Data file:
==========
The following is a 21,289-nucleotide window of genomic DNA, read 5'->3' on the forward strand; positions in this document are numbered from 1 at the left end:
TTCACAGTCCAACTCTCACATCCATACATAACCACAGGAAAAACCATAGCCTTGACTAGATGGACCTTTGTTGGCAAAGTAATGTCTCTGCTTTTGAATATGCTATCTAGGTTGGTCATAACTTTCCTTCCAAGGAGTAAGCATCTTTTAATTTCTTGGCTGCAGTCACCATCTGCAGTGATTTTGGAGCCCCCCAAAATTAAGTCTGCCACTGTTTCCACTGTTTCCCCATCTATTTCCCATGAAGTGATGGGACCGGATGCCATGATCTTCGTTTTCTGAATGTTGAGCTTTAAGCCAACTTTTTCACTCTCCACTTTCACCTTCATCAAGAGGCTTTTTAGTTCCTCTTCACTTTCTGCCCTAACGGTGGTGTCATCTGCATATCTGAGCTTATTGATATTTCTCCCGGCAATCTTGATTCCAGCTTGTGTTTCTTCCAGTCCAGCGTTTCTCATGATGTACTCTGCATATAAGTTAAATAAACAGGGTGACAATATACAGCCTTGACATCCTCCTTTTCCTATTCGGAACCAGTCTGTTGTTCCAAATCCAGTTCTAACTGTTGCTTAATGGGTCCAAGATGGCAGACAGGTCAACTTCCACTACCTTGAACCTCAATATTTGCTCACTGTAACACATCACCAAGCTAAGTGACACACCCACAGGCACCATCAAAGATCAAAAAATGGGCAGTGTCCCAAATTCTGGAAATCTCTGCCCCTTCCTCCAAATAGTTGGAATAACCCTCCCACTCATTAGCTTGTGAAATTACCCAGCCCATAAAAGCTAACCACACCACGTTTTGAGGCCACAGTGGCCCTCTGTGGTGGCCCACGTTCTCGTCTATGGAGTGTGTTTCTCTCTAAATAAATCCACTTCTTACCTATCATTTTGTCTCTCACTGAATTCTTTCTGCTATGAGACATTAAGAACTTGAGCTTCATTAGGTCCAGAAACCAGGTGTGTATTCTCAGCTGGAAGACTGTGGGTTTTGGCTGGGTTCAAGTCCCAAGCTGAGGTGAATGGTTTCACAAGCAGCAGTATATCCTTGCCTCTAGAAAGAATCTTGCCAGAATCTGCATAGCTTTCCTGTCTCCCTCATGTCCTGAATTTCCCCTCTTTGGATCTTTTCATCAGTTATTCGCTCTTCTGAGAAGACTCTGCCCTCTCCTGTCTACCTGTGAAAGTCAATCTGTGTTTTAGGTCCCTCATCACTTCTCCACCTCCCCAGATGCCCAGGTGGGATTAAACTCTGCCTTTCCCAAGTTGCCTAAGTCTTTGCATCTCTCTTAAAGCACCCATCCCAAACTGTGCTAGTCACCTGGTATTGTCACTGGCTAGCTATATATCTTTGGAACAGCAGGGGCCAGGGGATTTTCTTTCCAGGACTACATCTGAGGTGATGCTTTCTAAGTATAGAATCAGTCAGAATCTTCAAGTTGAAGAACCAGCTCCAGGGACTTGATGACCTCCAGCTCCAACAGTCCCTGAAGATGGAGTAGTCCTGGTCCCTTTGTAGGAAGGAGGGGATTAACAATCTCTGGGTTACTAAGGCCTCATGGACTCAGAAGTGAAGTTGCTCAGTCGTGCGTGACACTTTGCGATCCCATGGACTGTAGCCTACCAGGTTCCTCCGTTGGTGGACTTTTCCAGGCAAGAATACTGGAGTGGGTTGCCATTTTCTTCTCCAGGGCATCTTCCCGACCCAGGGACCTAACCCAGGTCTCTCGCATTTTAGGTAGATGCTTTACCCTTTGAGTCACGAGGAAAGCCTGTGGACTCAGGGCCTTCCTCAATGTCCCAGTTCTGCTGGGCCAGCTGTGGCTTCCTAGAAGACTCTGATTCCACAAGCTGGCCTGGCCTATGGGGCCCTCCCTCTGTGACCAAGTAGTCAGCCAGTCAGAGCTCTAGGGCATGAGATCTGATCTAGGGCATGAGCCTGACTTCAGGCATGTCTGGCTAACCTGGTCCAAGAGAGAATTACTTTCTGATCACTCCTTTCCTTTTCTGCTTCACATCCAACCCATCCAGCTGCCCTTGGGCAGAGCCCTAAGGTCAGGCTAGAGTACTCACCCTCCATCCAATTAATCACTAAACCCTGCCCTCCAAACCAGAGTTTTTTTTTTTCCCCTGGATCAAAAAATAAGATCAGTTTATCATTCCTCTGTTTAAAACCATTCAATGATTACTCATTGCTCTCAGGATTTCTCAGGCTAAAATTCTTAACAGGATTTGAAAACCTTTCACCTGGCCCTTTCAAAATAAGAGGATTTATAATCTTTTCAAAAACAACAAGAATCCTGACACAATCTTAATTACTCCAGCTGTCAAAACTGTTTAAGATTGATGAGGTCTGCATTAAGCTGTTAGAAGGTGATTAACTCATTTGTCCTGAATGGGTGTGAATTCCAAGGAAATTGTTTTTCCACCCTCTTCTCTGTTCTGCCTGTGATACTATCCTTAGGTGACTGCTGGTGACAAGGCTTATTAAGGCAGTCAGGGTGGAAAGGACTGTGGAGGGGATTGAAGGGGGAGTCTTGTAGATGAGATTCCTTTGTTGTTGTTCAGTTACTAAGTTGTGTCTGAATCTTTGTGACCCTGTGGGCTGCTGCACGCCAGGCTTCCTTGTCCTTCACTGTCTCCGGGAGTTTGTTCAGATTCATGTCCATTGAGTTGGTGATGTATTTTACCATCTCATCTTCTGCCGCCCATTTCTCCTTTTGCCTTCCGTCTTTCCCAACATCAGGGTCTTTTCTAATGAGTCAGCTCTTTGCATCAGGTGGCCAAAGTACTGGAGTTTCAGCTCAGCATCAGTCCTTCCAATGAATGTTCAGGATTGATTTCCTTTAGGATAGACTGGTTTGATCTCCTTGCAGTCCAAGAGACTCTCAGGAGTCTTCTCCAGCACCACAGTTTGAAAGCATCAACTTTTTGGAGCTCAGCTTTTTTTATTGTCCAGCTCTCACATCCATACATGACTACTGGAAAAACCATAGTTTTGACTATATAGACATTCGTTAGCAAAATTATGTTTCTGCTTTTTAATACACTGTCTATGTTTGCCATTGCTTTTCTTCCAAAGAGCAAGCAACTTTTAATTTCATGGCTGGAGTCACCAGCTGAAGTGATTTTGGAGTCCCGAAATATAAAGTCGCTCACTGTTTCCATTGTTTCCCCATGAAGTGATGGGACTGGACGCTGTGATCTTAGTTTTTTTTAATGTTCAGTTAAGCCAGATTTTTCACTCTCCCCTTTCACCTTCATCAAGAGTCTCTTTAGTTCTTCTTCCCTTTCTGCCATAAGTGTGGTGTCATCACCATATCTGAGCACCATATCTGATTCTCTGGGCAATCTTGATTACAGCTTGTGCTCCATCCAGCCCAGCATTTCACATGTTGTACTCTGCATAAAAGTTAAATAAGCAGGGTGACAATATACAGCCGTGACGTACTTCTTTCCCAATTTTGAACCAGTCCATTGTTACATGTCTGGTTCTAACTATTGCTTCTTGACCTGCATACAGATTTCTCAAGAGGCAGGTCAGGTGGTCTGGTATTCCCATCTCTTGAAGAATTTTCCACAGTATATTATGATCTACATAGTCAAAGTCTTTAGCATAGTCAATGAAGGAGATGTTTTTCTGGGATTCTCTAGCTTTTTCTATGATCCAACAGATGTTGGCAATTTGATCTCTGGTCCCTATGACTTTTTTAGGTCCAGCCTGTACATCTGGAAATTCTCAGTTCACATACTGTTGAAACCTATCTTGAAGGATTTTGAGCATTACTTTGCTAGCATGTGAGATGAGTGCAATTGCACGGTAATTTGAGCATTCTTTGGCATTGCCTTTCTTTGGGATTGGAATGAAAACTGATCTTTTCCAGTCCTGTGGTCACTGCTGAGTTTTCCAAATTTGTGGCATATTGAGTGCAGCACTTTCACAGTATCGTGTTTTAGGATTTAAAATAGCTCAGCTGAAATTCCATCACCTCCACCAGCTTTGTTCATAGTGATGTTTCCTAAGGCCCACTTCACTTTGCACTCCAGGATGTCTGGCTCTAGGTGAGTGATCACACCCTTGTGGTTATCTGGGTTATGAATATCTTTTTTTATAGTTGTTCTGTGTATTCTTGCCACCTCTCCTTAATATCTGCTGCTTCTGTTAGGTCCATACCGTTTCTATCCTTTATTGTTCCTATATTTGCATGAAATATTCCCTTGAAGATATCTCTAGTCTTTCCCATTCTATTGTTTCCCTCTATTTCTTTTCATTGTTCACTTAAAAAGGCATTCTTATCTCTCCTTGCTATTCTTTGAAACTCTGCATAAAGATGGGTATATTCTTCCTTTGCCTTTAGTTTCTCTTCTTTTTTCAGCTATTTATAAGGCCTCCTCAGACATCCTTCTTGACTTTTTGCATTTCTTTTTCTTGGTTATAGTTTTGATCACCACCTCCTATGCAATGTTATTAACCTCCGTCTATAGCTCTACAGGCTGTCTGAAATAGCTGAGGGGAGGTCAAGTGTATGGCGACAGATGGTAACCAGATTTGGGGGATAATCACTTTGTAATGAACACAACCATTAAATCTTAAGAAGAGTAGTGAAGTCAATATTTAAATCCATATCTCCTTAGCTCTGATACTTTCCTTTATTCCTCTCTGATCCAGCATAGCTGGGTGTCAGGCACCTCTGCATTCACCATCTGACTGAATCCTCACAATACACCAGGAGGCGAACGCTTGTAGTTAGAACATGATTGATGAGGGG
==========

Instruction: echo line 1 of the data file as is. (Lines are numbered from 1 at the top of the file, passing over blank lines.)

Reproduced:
The following is a 21,289-nucleotide window of genomic DNA, read 5'->3' on the forward strand; positions in this document are numbered from 1 at the left end: